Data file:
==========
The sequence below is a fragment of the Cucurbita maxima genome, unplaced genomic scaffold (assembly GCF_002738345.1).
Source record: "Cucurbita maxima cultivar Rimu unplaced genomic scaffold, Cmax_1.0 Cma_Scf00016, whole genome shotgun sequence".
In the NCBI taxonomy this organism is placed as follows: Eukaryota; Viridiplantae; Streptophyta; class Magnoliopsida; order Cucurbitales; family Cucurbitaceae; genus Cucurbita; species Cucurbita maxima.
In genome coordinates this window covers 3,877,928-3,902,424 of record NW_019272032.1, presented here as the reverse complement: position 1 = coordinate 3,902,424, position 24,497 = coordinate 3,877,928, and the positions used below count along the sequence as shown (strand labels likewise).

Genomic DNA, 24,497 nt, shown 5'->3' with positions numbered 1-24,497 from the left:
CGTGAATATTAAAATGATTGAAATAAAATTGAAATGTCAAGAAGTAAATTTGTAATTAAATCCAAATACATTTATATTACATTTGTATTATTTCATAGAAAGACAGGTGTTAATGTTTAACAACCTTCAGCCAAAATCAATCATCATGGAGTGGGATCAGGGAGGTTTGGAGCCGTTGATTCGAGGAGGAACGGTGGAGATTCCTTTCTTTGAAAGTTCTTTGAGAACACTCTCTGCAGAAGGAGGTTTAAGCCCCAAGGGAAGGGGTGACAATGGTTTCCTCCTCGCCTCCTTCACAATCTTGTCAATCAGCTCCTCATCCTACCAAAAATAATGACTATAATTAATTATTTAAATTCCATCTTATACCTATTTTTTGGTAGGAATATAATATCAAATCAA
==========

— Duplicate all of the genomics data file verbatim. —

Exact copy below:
The sequence below is a fragment of the Cucurbita maxima genome, unplaced genomic scaffold (assembly GCF_002738345.1).
Source record: "Cucurbita maxima cultivar Rimu unplaced genomic scaffold, Cmax_1.0 Cma_Scf00016, whole genome shotgun sequence".
In the NCBI taxonomy this organism is placed as follows: Eukaryota; Viridiplantae; Streptophyta; class Magnoliopsida; order Cucurbitales; family Cucurbitaceae; genus Cucurbita; species Cucurbita maxima.
In genome coordinates this window covers 3,877,928-3,902,424 of record NW_019272032.1, presented here as the reverse complement: position 1 = coordinate 3,902,424, position 24,497 = coordinate 3,877,928, and the positions used below count along the sequence as shown (strand labels likewise).

Genomic DNA, 24,497 nt, shown 5'->3' with positions numbered 1-24,497 from the left:
CGTGAATATTAAAATGATTGAAATAAAATTGAAATGTCAAGAAGTAAATTTGTAATTAAATCCAAATACATTTATATTACATTTGTATTATTTCATAGAAAGACAGGTGTTAATGTTTAACAACCTTCAGCCAAAATCAATCATCATGGAGTGGGATCAGGGAGGTTTGGAGCCGTTGATTCGAGGAGGAACGGTGGAGATTCCTTTCTTTGAAAGTTCTTTGAGAACACTCTCTGCAGAAGGAGGTTTAAGCCCCAAGGGAAGGGGTGACAATGGTTTCCTCCTCGCCTCCTTCACAATCTTGTCAATCAGCTCCTCATCCTACCAAAAATAATGACTATAATTAATTATTTAAATTCCATCTTATACCTATTTTTTGGTAGGAATATAATATCAAATCAA